The answers to this question strongly advocate for smooth tires or maybe tires with just a very shallow profile. What are mountain bike tires with deep profile good for, do they have their own important strong sides? Why are new bicycles sold with them at all if smooth tires are better nearly everywhere?
The question you linked to was specifically asked for roads. Smooth tires are indeed better on hard and smooth surfaces like roads. The shallow profile helps evacuate the water that can be between the tire and road.
By contrast, MTBs are designed to be used on loose surfaces (earth, mud, sand, stones, ...). The knobs are better in those environments for several reasons:
- on "surfaces" like stones/roots, you can only have limited contact points (the edges of the rocks/roots): the knobs can approach edges "perpendicularly" instead of "tangentially", and not rely on friction in the same way.
- they allow gripping on hard features that are under the loose surface (for example, a root under mud, a stone under sand) — that's also why they need a certain distance between them: if they are too close together, it's like if it were a continuous surface).
- on wet surfaces, friction coefficients are much lower, and smooth tires just slip...
Renaud's excellent answer can be elaborated upon regarding soft surfaces.
Since it is obvious that bicycle tire rubber is not hard enough to penetrate asphalt and the rider's weight is not a large enough force to do so anyways, tire tread will not appreciably dig into a paved road
. That's why a micro-tread pattern like seen in the following image is all you need. This tread will help engage with asphalt's existing surface roughness:
However, when riding off-road, the soil is often soft enough that tire rubber will dig in. This creates a paddlewheel effect, which gives extra traction. For reference, here is a tire made for muddy conditions with suitably exaggerated tread:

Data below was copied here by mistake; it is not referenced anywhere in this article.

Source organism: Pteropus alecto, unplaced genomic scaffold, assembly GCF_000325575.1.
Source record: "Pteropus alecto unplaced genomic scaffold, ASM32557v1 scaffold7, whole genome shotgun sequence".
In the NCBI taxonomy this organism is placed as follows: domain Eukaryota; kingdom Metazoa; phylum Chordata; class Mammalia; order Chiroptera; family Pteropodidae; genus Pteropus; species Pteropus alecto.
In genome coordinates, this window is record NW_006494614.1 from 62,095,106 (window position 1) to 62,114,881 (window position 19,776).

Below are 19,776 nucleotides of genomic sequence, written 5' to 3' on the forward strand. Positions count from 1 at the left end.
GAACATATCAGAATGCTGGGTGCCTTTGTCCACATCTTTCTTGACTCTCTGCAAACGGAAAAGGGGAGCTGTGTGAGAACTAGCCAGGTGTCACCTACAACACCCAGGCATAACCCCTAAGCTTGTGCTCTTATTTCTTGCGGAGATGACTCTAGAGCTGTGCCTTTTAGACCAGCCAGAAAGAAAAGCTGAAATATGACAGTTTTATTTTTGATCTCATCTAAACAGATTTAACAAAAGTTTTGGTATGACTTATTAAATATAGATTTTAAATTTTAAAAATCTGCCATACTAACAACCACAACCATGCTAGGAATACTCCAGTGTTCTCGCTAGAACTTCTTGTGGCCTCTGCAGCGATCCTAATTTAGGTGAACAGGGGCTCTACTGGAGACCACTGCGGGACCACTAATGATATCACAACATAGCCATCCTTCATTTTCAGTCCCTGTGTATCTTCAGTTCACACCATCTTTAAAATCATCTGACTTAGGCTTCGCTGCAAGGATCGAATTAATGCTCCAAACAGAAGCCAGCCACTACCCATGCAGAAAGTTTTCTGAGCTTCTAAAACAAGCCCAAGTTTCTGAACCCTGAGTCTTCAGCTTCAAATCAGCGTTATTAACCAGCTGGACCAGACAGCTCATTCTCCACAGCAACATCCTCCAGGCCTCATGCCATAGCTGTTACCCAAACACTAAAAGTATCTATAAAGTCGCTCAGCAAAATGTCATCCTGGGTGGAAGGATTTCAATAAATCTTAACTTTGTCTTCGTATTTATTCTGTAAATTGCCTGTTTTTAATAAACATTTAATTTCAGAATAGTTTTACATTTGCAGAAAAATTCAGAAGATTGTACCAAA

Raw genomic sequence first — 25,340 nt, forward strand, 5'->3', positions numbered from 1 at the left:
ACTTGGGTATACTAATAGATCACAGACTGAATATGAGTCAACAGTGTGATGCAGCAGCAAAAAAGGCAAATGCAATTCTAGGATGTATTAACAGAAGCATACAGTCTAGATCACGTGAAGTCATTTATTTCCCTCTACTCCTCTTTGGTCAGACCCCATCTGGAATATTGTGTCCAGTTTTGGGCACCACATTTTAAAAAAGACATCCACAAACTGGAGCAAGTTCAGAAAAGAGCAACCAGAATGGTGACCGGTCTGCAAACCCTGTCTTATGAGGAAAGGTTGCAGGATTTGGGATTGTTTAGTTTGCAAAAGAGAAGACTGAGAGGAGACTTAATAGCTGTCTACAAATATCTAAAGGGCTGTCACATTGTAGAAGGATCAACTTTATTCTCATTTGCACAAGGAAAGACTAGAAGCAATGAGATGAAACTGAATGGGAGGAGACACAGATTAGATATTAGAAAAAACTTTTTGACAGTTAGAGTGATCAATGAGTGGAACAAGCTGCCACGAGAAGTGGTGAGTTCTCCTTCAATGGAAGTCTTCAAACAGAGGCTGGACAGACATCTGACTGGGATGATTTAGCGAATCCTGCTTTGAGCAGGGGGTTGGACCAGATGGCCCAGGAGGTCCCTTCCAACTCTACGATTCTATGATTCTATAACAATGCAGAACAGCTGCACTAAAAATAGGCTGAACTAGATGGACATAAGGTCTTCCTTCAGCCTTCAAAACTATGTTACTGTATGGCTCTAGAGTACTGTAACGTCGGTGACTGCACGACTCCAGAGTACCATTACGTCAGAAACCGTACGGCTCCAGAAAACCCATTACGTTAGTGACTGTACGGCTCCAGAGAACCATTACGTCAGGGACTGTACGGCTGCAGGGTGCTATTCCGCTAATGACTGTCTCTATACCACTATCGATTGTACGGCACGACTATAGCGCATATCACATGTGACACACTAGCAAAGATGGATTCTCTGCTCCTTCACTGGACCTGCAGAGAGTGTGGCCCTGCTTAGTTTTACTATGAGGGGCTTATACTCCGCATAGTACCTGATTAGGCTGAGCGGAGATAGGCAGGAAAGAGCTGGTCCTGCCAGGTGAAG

You can see how the pronounced tread will dig into the mud. As Renaud mentions, you transition from purely "tangential" friction to now having the perpendicular shear area of the soil/mud trapped between the knobs giving your input forces something to push against.
On slightly harder surfaces (eg. hardpacked dirt), the knobs increase the pressure placed on the surface (less area for the same force), so there is a higher chance they will dig in versus a slick tire.
Some other factors:
- Having tread can somewhat protect the tire against punctures on hard surfaces as the tire is raised off the ground when the knobs aren't fully submersed.
- Knobby tires are arguably part of the look of a mountain bike, and riders might not like the association between slick tires and roadies.
- The knobs visibly wear much faster than a smooth tread, so tire manufacturers can sell more tires :D
Why are new bicycles sold with them at all if smooth tires are better nearly everywhere?
- slick tyres are terrible on anything except hard, smooth surfaces like asphalt
- most hybrid/mtb/commuter bikes will at least sometimes be ridden on gravel/dirt/mud
New road bikes are indeed sold with slick tyres.
I think a big reason for knobby tyres on hybrids and similar bikes is psychology.
People like to be prepared for everything (same reason why people buy 4WD cars, or huge cars in general, just to commute or buy groceries 99% of the time). Even if they basically never ride off-road or in snow.
I think many people don’t realize how little knobs help on fine gravel, which is probably the non-tarmac surface people are most likely to encounter (if they ever leave tarmac at all). Wide tyres with low pressure help much more on gravel than the presence of knobs.
People think they need knobs or treads, which is probably also the reason why manufacturers keep adding these negative treads which do absolutely nothing for grip (maybe they help to reduce weight?):
Edit: I should point out that for “real” off-road usage on rough gravel, tree roots, grass, mud or snow knobby tyres definitely help a lot. But I think most “off-road” tyres never see such terrain.